But why should we be so shocked? These days, it’s not so easy to divide global culture along even loosely hemispheric lines. Just last month, on September 26, Saudi Arabia’s King Salman issued a decree that will allow women to drive — welcome news to the numerous Saudi feminists who have fought a long battle for this right. It’s a right that women have long had here in Ireland, but it’s an unmistakable sign of forward motion.

And in our own country, we see intensifying debates around the repeal of the eighth amendment, which recognises equally the rights of gestational parent and unborn fetus. Abortion rights are said to be among a number of public referendums that will be put before the country next summer. Whatever transpires with the eighth amendment, Ireland boasts a handful of other progressive firsts: the country voted for equal marriage in 2015 and is now led by a mixed-race, openly gay Taoiseach, Leo Varadkar. Australia, too, is currently in the process of a public vote on equal marriage: polls indicated that the people will vote in support, with results expected after November 7.

And back in the so-called Muslim world, Pakistan’s Allama Iqbal Open University, located in the capital city of Islamabad, has announced that it will offer free education to the transgender community in order to lift the stigma attached with the marginalised community.

All this, and yet we are often expected to accept and act in accordance with the narrative that in some way we Irish are ‘worlds apart’ from countries beyond Europe and North America. Is this really the case? Is it time for us to un-condition our mind and actions in our thinking that the ‘West’ is more enlightened on matters and the ‘rest’ are catching up.

In any country, gender and sexuality are shaped by religion, which has evolved along distinct trajectories but in every case supplies adherents a basis for understanding the world. Today, we are pulled into the politics of understanding, attaching or separating ‘religious’ or ‘secular’. Religion scholars like me spend a long time thinking about complicated issues that are then reduced in public discourse to sartorial matters — what we wear or what we don’t wear.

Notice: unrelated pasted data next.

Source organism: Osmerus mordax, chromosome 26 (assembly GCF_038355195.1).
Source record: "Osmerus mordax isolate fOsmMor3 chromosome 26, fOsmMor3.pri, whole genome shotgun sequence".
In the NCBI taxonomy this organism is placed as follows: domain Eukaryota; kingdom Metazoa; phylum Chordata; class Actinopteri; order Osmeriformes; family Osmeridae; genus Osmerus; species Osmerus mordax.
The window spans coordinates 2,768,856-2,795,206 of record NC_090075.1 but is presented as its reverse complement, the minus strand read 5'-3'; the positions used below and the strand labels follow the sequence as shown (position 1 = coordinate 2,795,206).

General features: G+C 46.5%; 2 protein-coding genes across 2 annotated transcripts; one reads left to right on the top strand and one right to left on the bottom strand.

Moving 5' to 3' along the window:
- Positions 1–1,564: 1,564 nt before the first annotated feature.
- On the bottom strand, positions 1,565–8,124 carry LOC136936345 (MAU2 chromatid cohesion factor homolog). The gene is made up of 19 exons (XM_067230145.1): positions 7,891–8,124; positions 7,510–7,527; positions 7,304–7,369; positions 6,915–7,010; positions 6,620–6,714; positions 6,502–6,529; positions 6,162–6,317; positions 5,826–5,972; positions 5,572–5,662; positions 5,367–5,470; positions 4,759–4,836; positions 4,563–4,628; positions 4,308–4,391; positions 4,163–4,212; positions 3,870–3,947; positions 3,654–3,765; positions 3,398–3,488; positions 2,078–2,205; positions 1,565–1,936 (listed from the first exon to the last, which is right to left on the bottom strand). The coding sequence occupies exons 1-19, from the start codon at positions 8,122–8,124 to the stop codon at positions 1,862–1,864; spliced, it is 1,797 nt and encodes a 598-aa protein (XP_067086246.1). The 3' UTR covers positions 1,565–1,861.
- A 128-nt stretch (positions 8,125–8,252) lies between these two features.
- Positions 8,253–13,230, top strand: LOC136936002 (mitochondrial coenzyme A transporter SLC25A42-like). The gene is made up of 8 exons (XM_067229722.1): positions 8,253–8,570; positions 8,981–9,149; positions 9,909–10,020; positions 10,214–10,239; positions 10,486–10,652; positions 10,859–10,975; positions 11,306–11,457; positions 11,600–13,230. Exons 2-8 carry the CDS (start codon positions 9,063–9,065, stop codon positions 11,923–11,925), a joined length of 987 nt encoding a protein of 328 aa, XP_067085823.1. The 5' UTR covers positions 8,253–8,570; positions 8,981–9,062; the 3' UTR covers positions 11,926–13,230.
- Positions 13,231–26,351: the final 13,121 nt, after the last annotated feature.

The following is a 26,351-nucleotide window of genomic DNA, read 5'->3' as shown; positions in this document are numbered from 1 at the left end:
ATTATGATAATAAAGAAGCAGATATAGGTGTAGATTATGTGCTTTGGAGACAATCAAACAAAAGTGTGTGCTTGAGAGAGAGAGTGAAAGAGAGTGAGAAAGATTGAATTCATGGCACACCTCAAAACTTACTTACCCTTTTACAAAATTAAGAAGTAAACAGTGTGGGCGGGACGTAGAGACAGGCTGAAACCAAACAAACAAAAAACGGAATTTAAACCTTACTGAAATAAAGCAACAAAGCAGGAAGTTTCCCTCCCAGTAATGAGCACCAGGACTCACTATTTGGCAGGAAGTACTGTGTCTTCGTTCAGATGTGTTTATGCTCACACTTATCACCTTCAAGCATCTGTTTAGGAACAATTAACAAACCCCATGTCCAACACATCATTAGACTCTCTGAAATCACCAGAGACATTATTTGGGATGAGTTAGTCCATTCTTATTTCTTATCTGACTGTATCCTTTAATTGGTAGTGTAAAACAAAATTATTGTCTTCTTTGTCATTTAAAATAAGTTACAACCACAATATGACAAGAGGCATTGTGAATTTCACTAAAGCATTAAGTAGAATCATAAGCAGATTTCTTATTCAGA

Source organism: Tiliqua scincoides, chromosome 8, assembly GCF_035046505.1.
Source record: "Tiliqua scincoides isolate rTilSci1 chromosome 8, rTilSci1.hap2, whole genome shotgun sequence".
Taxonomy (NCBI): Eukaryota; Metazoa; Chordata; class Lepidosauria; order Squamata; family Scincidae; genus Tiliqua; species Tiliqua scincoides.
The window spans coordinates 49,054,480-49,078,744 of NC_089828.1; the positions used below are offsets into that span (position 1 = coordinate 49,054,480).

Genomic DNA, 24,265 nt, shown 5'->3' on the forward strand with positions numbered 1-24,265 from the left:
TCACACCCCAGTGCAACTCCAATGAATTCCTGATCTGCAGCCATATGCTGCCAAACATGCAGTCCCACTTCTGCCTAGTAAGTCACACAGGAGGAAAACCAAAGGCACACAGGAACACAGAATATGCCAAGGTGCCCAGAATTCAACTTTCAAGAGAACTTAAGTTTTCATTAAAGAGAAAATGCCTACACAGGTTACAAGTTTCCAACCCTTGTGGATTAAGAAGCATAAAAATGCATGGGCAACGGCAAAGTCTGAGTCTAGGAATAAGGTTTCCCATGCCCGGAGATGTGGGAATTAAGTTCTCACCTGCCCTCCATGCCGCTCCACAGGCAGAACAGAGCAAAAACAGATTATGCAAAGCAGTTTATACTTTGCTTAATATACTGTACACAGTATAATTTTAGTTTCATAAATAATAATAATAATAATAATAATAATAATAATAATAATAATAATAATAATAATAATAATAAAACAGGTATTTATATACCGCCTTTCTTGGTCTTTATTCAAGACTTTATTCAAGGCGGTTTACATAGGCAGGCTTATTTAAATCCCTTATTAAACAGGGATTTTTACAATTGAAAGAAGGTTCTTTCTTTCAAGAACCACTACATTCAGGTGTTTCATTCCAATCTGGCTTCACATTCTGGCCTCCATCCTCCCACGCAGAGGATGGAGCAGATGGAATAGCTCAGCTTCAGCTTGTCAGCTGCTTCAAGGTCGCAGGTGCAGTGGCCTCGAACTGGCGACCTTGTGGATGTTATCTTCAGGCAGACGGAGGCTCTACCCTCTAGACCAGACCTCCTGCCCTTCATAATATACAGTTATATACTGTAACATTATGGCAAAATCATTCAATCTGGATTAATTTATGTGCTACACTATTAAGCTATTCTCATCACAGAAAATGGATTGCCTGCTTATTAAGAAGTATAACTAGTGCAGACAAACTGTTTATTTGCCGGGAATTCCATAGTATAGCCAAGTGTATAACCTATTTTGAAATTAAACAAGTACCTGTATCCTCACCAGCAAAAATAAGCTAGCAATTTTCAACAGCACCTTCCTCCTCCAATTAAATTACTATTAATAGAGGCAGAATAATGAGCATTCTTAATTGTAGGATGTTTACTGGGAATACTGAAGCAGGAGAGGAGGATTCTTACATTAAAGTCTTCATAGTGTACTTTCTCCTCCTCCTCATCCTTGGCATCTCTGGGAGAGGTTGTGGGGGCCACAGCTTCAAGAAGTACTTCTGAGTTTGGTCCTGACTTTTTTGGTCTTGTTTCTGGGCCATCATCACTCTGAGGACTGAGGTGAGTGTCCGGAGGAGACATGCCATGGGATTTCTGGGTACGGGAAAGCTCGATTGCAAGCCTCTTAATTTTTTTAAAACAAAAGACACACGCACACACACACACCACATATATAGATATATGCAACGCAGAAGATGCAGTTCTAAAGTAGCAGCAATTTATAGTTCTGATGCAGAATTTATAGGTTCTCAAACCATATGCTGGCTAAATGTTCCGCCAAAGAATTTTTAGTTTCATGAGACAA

Binaries reign supreme — and all the more effectively when we try to classify issues of gender and sexuality as ‘traditional’ or ‘modern’. Issues we think of as modern may be inescapably salient in our own times were present but silenced in the past. ‘Traditions’ aren’t so much regressives as they are markers of hegemony —what has been accorded authority. It is the challenge to traditional authority structures in religions and society that has allowed us to finally see vibrant diversity.

The world is changing precisely because of how important diversity, with all its complexities, is to society. The social media boom now pushes us closer to streets and homes to places we never imagined or imagined in the most extreme way. The challenges and counter-narratives are now in full bloom, and the time for generalizing about places and peoples is past.

Ideas and actions grow when they react with each other. As an academic, I appreciate that it is through cross-disciplinary work in the arts and humanities that we begin to explore the deeper problems and questions in all their dimensions. We are beginning to appreciate that diversity and difference enriches our society. And yet appreciating the depth of pluralism and diversity shakes our own world while we move toward appreciating a completely different one, ideally an equal one.

Grand narratives pitting country against country or continent against continent are not helping us understand the world. We see progress made in Saudi Arabia and Pakistan when they expand rights for women and uphold the humanity of transgender people, while here in Ireland we are still arguing about fundamental rights for women.

There isn’t a single continuum from backward to progressive onto which we could plot these current events. It is this diversity and pluralism that challenges the fanatics who play on cultural divides. Adopting a more global approach to the ‘shared troubles’ of gender and sexuality can be effective tools against extremists on all sides.

Unconditioning ourselves from totalizing, dichotomous thinking begins locally. Here at University College Cork, the LGBT Staff Network will celebrate its 10-year anniversary this afternoon (October 12). There will be much cheer and pomp as the President of the University, Professor Patrick O’Shea, leads a succession of distinguished guests addressing the university community. Milestones like these carve out space for us to appreciate our differences and see how, pulling together, we progress. The times of uniformity and monoliths are gone, we are charged now with how we live in our differences, equally.

Amanullah De Sondy is a Senior Lecturer in Contemporary Islam at University College Cork, and author of The Crisis of Islamic Masculinities, published by Bloomsbury. The UCC LGBT Staff Network’s 10-year anniversary celebration will take place at the University’s Aula Maxima on October 12 at 4:30pm. All welcome.